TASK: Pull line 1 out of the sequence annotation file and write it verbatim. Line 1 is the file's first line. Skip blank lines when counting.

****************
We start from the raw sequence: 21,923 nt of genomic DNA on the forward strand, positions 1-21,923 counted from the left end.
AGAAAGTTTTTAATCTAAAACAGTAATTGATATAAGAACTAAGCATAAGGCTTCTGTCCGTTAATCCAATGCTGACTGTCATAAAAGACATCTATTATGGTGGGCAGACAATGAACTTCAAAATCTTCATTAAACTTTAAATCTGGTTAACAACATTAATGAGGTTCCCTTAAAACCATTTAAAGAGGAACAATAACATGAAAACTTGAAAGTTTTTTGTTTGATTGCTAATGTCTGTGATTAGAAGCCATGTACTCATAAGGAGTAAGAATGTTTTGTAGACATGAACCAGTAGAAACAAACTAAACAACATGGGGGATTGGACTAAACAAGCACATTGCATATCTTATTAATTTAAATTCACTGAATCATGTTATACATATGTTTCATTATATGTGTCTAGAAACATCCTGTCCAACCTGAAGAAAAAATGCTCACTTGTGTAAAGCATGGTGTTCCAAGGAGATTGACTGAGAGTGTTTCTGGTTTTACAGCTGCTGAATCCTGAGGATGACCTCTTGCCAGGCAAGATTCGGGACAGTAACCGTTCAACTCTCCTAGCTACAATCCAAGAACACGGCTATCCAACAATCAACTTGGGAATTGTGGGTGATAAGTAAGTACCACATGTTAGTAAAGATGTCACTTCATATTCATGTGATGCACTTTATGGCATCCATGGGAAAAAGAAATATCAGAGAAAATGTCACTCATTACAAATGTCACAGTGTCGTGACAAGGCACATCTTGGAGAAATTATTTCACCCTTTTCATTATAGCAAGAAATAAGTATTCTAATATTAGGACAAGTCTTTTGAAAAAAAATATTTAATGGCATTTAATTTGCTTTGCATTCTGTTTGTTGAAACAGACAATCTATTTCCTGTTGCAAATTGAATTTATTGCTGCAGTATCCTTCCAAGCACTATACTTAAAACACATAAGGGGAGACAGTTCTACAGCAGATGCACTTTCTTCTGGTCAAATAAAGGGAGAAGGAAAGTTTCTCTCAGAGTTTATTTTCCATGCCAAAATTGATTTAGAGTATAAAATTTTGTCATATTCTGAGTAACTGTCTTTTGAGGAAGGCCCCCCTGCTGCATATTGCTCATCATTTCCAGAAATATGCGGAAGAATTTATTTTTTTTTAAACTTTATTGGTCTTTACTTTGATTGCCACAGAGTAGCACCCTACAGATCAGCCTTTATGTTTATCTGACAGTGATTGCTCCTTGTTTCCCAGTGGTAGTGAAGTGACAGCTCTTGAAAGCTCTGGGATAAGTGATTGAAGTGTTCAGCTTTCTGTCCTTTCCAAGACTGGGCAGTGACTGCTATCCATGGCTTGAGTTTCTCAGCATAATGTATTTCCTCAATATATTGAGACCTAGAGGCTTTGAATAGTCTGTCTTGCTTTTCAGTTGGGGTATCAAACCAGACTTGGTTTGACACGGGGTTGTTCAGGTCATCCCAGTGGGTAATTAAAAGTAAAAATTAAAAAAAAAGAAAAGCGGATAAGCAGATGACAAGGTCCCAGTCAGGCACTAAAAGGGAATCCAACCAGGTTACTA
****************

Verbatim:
We start from the raw sequence: 21,923 nt of genomic DNA on the forward strand, positions 1-21,923 counted from the left end.